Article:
Lev Bely, 14.07.2012 13:33
Garden designer David Snow from Thousand Oaks, Southern California, US, insisted that monarch caterpillar (Danaus plexippus) would be removed from a pesticide label.
David Snow considered it wrong that the chemical company Ortho put the picture of this caterpillar on two products — Bug-B-Gon, and Flower, Fruit and Vegetable Insect Killer.
Hard to say why Ortho decided to illustrate the products with an image of the monarch butterfly, one of the most popular in America, to be presented as a harmful pest. In fact, monarch caterpillars feed on milkweed solely, not on anything else, all their three weeks of life, so apparently, they are not dangerous to garden plants.
David Snow noticed that pesticide label last winter and called right away to the Ortho's customer service to ask for the image would be changed. In the few following months Snow became a true headache for Ortho attacking them with complaints and stimulating people to defend the monarch butterfly which has been alarmingly reducing in number to be moreover a “pest star”. California's monarch population has fallen an estimated 80% over the last 15 years due to urbanization, drought, weed abatement programs and pesticides, said Scott Black, executive director of the nonprofit Xerces Society, a Portland, Ore.-based organization dedicated to conservation of invertebrates.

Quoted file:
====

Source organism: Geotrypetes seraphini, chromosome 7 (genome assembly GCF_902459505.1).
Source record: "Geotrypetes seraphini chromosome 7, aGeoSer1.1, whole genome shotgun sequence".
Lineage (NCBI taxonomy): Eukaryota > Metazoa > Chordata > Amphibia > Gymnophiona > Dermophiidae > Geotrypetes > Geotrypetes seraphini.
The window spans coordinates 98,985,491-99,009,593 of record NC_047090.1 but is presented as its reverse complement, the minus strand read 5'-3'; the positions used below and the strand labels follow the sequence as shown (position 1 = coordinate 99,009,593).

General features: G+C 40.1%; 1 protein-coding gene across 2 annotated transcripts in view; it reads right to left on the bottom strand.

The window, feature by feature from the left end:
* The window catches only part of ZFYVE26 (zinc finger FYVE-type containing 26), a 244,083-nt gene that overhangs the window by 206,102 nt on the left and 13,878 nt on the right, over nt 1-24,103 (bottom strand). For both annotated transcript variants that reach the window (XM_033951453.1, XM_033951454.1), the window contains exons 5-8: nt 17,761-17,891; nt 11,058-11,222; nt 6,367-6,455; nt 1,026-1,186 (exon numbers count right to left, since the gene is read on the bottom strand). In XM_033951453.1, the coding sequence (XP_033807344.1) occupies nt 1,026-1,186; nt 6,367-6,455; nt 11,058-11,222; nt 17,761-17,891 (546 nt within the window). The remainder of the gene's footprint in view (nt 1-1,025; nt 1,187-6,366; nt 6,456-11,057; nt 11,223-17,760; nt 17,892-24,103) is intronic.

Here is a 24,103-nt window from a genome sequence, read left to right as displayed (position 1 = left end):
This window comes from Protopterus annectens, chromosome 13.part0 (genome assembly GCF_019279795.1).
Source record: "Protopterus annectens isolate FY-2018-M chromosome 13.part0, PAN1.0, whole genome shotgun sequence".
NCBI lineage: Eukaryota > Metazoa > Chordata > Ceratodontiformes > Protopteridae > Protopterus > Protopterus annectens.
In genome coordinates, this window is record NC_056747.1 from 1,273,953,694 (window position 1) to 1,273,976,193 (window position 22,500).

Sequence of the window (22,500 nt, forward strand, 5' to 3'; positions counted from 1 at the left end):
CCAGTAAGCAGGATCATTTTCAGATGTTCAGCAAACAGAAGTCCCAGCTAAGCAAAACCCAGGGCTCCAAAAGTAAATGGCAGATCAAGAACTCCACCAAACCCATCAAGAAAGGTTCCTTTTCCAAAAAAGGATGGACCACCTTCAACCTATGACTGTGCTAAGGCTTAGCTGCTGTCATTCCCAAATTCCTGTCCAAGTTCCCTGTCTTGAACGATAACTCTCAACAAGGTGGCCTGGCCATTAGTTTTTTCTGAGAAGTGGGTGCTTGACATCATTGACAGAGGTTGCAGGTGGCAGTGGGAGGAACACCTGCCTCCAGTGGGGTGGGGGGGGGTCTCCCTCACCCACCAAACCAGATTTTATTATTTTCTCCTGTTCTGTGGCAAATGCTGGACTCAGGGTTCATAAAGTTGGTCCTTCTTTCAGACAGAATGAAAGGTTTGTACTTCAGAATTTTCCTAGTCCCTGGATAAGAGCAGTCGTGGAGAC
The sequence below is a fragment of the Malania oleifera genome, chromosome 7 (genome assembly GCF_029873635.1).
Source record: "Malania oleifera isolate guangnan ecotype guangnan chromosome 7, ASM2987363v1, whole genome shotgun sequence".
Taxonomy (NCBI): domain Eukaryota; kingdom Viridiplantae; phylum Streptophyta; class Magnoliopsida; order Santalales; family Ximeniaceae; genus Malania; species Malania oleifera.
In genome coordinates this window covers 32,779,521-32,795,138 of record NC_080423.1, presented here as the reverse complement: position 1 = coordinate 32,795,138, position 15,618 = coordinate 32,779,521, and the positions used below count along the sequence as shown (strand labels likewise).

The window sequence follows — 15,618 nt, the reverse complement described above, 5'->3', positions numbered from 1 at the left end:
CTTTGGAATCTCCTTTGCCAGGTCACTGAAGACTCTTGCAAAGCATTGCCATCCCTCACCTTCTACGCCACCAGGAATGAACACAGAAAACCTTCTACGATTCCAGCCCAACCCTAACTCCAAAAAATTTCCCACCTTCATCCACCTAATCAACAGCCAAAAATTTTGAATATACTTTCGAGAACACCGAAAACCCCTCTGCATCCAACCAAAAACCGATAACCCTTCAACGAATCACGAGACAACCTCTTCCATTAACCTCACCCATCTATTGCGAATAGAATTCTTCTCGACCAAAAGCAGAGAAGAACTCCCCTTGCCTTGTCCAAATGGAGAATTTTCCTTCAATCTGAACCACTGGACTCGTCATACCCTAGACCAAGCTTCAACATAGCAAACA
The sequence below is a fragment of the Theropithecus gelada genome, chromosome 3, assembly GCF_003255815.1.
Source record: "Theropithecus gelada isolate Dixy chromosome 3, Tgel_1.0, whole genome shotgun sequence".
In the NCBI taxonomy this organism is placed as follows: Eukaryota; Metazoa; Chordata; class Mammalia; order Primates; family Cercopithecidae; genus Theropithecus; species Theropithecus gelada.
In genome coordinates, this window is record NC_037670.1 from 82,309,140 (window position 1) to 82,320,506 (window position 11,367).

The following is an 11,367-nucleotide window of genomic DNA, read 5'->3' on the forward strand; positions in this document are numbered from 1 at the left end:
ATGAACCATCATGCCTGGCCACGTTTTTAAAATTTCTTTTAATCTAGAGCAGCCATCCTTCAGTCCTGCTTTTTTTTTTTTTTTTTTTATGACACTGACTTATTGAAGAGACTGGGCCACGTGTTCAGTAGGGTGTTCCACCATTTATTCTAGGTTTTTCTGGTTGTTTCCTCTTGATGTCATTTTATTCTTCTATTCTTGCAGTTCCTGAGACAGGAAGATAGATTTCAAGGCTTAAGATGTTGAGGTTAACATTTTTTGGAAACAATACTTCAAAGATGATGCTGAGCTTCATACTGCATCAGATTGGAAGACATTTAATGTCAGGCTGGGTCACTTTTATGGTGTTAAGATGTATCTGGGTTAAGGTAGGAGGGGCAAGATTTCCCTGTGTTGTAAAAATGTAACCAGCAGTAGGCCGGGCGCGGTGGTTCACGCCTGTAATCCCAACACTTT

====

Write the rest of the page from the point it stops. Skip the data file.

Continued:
Snow's courtyard is full of milkweed in pots for his clients who are interested in raising monarch butterflies. That is additionally supported with T-shirts, coffee mugs, bumper stickers and fence signs asking if you already “Got Milkweed?”
However, three weeks ago Ortho did not show any signs of considering the case, then Snow put a petition on some website and started gathering signatures so as Ortho would admit the mistake and change the image of the monarch caterpillar to one of a real pest.
At the beginning of July Los Angeles Times asked for comment from Ortho and was answered that "everything about this case has been forwarded to our marketing team. We consider this a very, very serious matter." The very next day Ortho informed LA Times that they updated the label “to ensure there is no confusion with the monarch butterfly caterpillars.” Few minutes later David Snow got a message from a company official: “Hi there, David. I just want to let you know I followed up on your calls, and we're changing the labels. Thanks for letting us know about your concerns.”
The Los Angeles Times, http://www.latimes.com, The Republic, http://www.therepublic.com
Photo: monarch caterpillar D. plexippus, Gary Friedman, http://www.latimes.com
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